Going into the draft many pundits and NFL GMs had Chris Perry rated third amongst the top tier of backs available. Joining him in that group were Oregon State’s Steven Jackson and Virginia Tech’s Kevin Jones. It shocked many observers when the first ball carrier wasn’t taken until the 24th pick when the St. Louis Rams nabbed Jackson. The Cincinnati Bengals took Perry just two slots later at #26.
The All-American runningback enters a favorable situation with Marvin Lewis’ up and coming Bengals squad. Cincinnati recently shipped a disgruntled Corey Dillon to the New England Patriots, leaving former Auburn Tiger Rudi Johnson to shoulder the load. Perry will be able to go right in and spell the bruising runner while also giving the Bengals a viable third down threat out of the backfield with his receiving skills. The pick of was surprising to many, but Coach Lewis indicated that they had Perry rated as the top back on their board.
LeSueur slid a little on draft day, but he may not have been able to pick a better situation. After failed cornerback experiments in Delthea O ‘ Neal and Lenny Walls, the Broncos traded their franchise runningback Clinton Portis for the NFL’s best corner in former Washington Redskin Champ Bailey. Head Coach Mike Shanahan is seeking to improve the position even more with the selection of LeSueur. He may have slid down some draft boards after he ran a slower forty time than expected (in the 4.5 range). A strong senior bowl and knowledge that he slipped while running the forty kept him high on some charts.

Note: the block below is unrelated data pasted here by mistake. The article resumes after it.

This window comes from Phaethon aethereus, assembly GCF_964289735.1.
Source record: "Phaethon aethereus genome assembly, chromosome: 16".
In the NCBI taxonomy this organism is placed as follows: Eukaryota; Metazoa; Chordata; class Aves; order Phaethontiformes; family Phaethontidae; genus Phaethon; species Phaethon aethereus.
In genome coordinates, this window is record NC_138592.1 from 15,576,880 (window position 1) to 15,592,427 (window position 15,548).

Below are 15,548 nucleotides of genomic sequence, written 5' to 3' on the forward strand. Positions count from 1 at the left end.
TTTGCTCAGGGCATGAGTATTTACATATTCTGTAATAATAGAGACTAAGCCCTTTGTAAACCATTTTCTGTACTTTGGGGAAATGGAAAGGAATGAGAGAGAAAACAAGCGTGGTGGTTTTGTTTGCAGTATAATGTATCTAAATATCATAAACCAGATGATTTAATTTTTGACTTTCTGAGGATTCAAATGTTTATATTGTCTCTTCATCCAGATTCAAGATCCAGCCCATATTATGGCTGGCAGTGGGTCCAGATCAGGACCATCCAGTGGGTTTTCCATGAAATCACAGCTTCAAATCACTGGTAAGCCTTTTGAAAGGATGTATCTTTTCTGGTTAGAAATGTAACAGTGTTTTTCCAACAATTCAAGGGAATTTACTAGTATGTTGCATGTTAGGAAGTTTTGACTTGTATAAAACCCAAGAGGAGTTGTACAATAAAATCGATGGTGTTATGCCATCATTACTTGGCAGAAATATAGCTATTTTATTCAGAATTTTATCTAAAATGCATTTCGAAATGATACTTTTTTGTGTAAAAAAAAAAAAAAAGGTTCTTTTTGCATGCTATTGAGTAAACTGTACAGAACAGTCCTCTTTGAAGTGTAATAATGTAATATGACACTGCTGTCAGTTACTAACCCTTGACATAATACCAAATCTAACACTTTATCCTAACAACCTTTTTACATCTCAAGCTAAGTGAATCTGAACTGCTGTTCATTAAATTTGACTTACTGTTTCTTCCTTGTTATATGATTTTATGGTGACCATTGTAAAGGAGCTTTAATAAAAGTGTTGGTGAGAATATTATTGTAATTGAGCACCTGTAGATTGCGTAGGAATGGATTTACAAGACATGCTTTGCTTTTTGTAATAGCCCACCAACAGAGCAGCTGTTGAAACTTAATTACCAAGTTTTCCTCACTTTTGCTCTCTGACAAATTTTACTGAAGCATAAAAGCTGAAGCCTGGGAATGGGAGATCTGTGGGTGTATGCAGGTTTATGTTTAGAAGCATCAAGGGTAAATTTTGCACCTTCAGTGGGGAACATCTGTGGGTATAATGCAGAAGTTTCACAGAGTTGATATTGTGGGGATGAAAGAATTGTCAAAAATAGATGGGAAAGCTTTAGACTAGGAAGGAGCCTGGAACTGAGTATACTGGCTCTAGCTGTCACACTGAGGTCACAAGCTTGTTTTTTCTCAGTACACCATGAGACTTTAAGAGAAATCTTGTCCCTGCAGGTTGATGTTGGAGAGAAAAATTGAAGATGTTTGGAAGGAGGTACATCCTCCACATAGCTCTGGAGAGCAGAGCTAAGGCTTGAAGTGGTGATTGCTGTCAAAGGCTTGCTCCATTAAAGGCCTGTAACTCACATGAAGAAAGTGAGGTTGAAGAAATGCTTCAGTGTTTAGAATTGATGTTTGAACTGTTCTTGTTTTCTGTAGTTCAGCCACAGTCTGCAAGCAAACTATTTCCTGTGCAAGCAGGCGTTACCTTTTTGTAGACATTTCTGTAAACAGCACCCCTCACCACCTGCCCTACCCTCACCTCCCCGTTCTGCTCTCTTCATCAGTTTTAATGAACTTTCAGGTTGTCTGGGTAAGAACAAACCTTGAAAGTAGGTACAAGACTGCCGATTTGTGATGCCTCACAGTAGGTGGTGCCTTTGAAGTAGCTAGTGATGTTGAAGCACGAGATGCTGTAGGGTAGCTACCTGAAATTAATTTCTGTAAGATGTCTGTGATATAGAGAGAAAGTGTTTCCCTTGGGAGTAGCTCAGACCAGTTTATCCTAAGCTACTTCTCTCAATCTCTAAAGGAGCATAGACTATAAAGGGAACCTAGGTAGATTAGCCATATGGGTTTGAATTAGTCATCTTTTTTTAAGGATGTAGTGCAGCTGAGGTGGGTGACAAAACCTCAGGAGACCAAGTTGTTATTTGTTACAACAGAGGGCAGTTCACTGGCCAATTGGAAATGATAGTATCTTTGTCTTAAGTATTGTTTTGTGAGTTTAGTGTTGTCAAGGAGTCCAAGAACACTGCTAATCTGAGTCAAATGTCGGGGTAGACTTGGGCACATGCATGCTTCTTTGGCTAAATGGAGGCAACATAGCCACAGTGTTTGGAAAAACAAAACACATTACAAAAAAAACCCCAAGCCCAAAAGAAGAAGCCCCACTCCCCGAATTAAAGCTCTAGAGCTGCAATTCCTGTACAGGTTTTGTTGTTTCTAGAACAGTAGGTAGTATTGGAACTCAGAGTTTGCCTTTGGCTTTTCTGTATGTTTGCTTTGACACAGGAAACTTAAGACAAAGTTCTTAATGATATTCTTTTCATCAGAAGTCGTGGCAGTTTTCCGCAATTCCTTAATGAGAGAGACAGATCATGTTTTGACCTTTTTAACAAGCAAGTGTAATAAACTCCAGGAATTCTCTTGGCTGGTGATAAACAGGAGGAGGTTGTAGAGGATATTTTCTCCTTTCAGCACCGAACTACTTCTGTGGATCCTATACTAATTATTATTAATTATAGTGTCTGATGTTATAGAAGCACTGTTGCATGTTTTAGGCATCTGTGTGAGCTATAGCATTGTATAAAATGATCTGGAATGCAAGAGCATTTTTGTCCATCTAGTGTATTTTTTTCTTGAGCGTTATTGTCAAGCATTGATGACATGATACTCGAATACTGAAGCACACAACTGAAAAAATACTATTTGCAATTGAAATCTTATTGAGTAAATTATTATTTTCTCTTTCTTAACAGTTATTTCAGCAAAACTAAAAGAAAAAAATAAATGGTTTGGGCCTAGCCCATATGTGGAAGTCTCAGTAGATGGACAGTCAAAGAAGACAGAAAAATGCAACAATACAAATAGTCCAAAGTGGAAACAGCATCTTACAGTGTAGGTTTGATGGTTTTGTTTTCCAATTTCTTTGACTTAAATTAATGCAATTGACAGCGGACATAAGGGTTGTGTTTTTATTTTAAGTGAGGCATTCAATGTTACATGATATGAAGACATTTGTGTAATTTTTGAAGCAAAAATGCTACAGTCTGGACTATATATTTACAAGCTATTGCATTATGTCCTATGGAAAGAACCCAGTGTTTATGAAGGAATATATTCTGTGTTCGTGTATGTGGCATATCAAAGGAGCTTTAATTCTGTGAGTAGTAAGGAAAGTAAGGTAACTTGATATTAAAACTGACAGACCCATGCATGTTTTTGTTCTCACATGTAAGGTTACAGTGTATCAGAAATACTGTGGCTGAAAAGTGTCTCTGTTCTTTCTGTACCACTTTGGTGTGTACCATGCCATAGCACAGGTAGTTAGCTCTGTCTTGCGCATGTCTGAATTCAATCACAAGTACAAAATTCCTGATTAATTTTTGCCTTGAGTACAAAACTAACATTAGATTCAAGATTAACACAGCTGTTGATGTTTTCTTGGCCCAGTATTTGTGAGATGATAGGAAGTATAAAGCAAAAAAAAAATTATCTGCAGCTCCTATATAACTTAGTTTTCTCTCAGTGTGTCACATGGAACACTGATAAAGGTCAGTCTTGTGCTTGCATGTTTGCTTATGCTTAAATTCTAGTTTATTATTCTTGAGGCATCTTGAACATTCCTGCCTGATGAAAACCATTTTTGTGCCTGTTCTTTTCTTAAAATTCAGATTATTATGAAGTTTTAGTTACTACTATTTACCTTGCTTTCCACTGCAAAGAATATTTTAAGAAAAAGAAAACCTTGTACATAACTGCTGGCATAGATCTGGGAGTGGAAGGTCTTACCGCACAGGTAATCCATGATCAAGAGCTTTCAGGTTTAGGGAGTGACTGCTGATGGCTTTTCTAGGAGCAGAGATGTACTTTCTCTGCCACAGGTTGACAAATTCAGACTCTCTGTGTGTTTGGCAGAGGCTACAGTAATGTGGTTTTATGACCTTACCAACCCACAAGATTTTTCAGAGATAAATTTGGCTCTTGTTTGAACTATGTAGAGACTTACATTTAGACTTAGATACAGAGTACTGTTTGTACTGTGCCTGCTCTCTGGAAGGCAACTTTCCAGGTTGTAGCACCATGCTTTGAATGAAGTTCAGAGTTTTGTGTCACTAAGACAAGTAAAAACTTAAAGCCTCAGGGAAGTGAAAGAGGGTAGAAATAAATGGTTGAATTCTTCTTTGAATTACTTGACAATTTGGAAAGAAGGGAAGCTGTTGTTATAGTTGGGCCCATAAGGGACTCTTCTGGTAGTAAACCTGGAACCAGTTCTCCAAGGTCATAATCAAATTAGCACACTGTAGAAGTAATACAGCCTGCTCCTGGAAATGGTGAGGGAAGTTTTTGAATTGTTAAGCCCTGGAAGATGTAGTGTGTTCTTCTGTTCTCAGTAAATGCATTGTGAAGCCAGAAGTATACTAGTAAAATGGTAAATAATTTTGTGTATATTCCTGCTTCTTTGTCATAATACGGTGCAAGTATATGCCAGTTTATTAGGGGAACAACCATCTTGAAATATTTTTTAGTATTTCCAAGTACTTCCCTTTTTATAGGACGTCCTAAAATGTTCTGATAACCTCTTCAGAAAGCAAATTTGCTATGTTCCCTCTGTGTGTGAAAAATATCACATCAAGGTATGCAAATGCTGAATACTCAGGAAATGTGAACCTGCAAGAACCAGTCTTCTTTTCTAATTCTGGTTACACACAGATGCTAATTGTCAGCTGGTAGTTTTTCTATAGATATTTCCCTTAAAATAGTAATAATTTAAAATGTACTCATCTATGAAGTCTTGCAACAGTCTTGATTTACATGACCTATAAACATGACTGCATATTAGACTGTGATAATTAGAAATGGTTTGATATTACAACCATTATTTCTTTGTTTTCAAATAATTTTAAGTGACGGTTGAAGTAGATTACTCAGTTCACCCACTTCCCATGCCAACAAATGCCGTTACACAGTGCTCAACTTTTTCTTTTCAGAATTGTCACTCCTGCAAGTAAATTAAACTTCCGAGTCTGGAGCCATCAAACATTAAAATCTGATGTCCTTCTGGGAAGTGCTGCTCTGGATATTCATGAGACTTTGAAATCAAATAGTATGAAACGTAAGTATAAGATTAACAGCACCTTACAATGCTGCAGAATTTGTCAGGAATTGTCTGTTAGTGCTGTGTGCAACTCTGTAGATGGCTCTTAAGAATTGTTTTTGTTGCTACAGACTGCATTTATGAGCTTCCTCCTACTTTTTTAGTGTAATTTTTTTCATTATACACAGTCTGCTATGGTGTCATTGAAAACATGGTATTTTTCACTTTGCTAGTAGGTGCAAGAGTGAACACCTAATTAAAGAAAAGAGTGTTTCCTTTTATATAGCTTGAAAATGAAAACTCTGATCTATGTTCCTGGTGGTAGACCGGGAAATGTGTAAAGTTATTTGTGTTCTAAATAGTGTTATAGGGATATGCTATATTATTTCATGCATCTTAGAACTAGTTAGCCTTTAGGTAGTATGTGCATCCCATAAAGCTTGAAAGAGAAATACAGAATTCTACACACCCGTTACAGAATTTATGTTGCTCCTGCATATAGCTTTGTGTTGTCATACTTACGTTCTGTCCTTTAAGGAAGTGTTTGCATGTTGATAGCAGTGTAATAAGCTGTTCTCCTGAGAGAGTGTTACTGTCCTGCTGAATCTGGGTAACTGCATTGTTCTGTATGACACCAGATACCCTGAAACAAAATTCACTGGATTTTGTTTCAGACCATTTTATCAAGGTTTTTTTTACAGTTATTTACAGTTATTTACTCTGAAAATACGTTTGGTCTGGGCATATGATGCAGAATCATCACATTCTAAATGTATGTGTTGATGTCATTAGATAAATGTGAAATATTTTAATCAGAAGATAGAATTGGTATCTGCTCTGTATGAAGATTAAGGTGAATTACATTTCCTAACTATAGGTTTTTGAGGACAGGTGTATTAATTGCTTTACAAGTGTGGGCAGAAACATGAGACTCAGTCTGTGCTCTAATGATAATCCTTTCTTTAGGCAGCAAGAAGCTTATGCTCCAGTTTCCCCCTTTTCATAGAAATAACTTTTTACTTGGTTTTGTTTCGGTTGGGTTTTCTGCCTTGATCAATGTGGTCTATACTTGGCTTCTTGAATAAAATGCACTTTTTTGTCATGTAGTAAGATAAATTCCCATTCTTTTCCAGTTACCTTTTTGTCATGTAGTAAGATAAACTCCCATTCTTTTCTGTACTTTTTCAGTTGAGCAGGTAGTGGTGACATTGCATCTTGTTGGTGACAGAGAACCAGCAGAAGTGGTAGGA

The former Michigan corner will be able to challenge immediately for the nickel spot and may even make a run for the spot opposite Bailey. Many scouts also suggest that LeSueur may project as a better free safety than corner, so that may be in the cards somewhere down the line.